Withdrawing from steroids can be tough because it takes the body weeks to months to get back to making its own testosterone. During this process, your partner may experience headache, tiredness, nausea, muscle pain, restlessness, poor sleep, low mood, low sex drive, body dysmorphia and suicidal thoughts. If your partner has come off steroids suddenly and has experienced depression, they should be monitored by a health professional.
What you could be feeling
Steroid abuse can come with rough side effects and serious long-term physical health, mental health, social and financial problems that can take a long time to go away. If your partner experiences these, they can undoubtedly impact you and your relationship. Side effects such as irritability, reduced empathy, mood swings and aggression can lead to conflict and reduced emotional support. More troublingly, men who abuse steroids are more likely than others to be perpetrators of intimate partner violence. If you are currently experiencing domestic violence or feel unsafe in an intimate or family relationship, call the 24-hour National Sexual Assault, Domestic, and Family Violence Counselling Service on 1800 RESPECT (1800 737 732).
You might also be worried about how steroid abuse might impact your partner’s health in the long run, or how it could impact yours. Injecting steroids increases the risk of contracting blood-borne viruses such as HIV and Hepatitis B, which can be passed on to a sexual partner.
Steroid abuse causes male infertility, which can be distressing if you’re trying to start or grow your family. Many men who abuse steroids decide to stop when they want to recover their fertility. It usually takes around six to 18 months for fertility to return.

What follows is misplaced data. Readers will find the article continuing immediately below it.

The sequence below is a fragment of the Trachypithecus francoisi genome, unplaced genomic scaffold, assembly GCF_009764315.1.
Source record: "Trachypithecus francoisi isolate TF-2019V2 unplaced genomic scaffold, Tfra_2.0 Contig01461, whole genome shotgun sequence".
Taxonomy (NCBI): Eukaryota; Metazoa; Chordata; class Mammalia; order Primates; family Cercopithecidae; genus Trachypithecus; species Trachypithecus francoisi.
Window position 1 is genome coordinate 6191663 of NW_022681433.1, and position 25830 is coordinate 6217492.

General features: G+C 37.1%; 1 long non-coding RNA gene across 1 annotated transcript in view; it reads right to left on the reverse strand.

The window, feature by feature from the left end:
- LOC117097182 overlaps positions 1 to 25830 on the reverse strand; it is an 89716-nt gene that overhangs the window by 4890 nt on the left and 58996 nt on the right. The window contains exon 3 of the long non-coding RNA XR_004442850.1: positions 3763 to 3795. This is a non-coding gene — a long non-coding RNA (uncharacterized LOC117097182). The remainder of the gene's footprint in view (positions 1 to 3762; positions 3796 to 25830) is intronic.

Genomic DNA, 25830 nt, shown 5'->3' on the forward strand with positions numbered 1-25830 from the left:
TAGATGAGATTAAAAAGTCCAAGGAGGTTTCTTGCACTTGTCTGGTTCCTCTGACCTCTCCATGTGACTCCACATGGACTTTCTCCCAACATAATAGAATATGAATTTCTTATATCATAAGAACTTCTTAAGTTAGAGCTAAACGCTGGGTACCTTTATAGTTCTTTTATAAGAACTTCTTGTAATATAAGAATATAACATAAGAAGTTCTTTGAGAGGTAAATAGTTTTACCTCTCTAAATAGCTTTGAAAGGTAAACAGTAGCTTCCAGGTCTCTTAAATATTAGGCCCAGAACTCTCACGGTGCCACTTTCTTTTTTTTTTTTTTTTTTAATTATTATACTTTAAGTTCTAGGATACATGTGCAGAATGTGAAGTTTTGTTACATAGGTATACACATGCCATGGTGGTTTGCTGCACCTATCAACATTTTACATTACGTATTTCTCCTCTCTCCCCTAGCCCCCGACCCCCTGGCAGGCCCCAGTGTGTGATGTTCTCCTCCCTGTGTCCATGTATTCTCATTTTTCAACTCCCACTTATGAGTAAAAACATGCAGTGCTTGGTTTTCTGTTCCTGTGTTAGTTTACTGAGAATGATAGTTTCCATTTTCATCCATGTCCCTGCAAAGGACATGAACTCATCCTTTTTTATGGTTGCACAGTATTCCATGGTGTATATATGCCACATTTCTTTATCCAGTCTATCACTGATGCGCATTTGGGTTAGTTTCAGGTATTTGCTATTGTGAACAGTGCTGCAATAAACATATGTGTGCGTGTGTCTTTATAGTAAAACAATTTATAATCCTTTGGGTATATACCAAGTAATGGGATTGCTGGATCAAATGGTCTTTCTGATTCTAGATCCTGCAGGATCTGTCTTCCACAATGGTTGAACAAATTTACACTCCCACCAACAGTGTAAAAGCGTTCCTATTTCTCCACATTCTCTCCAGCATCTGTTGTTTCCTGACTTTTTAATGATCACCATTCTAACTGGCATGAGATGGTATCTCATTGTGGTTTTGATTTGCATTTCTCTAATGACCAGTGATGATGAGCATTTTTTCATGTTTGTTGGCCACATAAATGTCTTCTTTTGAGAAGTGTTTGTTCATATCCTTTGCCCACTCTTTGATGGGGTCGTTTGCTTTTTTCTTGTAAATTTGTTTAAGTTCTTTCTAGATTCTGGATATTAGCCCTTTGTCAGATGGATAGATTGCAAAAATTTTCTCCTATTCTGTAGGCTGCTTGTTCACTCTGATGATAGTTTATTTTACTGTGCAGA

Steroid abuse is illegal, so users may feel ashamed and keep their behaviour secret, which has the potential to cause stress and strain on your relationship.
What you can do
If your partner is abusing steroids and you’re concerned about it, communication is important. There are a few ways to make the conversation more comfortable and constructive.
- Pick a time and place where you have privacy, and you’re both relaxed and receptive. Avoid moments when you’re stressed, tired or vulnerable
- Use ‘I’ statements to express your worries or feelings, such as “I’m a bit worried because…” or “I’ve noticed that lately…” to avoid coming across as judgemental or accusatory
- Encourage your partner to share how they feel and their reasons for using steroids
Consider talking to your partner about the more immediate side effects and consequences of steroid use, for them, you and your relationship. Your partner might not agree that their steroid use is a problem and could become defensive, so it may help to revisit the topic after a bit of time or get some help from a counsellor who specialises in addiction or substance abuse.
If your partner wants to stop abusing steroids, encourage them to see a doctor and be honest to get the right support. A doctor-assisted detox can help with managing withdrawal symptoms. This can involve seeing a psychologist (for cognitive behavioural therapy) to address the underlying reason for steroid abuse and help avoid relapse.